Namco-Bandai experiments with its Tekken franchise and gives gamers a free-to-play full triple-A experience. That’s right, free-to-play, no gimmicks. It’s a bold move for a developer to release a free game based on one of its most popular series — so how exactly does this fighter stack up?
The first thing you will probably notice is that Tekken Revolution must be online at all times. This is largely due to the fact that the game is constantly uploading gameplay data from your console back to Namco servers — most likely to give the developer information on which characters are used the most or how people are playing them. The differences don’t stop there; Tekken Revolution is full of new gameplay mechanics. The two most prominent are Special Arts and Critical Arts, which can be recognized by their flashy particle effects and motion blur. Each character has one Special Art and four Critical Arts.
The early stages of Cognition: An Erica Reed Thriller Episode 3: The Oracle don’t lead you to believe that the unfolding mystery will continue to grow in intensity, but plot twist after plot twist reveals a story where each new shock is greater than the last. Phoenix Online Studios goes above and beyond to keep players at the edge of their seats for the entirety of their playthrough. If you’ve followed Cognition from the first episode, expect a big payoff as the story elements begin to come to a head in the penultimate entry of this point-and-click adventure series.
We meet again, Ninja Gaiden 3. After the release of the heavily flawed Ninja Gaiden 3 over a year ago, Team Ninja attempted to redeem itself and the series with an updated rerelease of the game, titled Ninja Gaiden 3: Razor’s Edge. Razor’s Edge was released as a launch title for Nintendo’s Wii U in November of last year, and attempted to rectify many of the core issues that plagued Ninja Gaiden 3. It recently became available to PS3 and Xbox 360 owners as well, and added a few additional tweaks to entice fans to re-purchase the game. With that said, while Razor’s Edge is a massive improvement compared to the original Ninja Gaiden 3 release, it still feels subpar when compared to Ninja Gaiden Black and even Ninja Gaiden 2.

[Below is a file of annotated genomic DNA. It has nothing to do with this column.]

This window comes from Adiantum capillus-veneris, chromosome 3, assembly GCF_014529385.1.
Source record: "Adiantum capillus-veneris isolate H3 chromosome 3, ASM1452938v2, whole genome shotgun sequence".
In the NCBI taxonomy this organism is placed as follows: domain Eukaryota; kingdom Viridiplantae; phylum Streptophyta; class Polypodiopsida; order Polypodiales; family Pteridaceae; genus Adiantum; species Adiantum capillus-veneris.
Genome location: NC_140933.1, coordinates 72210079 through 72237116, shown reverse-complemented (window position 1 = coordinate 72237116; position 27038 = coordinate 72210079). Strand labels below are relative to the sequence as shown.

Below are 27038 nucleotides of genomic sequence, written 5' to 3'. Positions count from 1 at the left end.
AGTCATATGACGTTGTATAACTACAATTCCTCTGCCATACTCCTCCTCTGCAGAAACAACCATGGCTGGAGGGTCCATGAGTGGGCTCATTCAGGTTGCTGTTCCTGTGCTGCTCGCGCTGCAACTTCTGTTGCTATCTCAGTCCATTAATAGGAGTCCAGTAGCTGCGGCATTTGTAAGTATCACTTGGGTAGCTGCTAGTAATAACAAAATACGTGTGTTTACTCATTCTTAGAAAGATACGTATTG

We can’t let the 80s go. The remakes and sequels to movies from that era like Miami Vice, Die Hard and Tron are proof enough. Then, somewhere along the way, our nostalgia for that decadent decade gave rise to “neo-80s”, a mini-movement in film, music and games that repackages the neon colors and synthesized soundtracks into new experiences. Ryan Gosling’s crime film Drive from a couple years ago, with its flamingo font and electro-pop score, may be the mainspring of this new sub-genre. Since then games like Double Dragon Neon, Hotline Miami and Retro City Rampage emerged, almost certainly inspired by Drive and our collective memory of VHS tapes and NES carts. As a fan of action movies with practical effects, electro synth and 8-bit games — and everything I just name-dropped in this intro — I’d love to see more games (and things in general) recapture that style. Like closely-related cyberpunk, these kitschy moods and atmospheres speak right to my tastes.
In distinct and direct contrast to the slop fest that is Transformers: Dark of the Moon comes SEGA’s Captain America: Super Soldier, an actual good high budget pseudo movie game tie-in. The $49.99 title is fun, action-packed romp that does a good job of capturing Steve Rogers’ WWII adventures despite a few hiccups.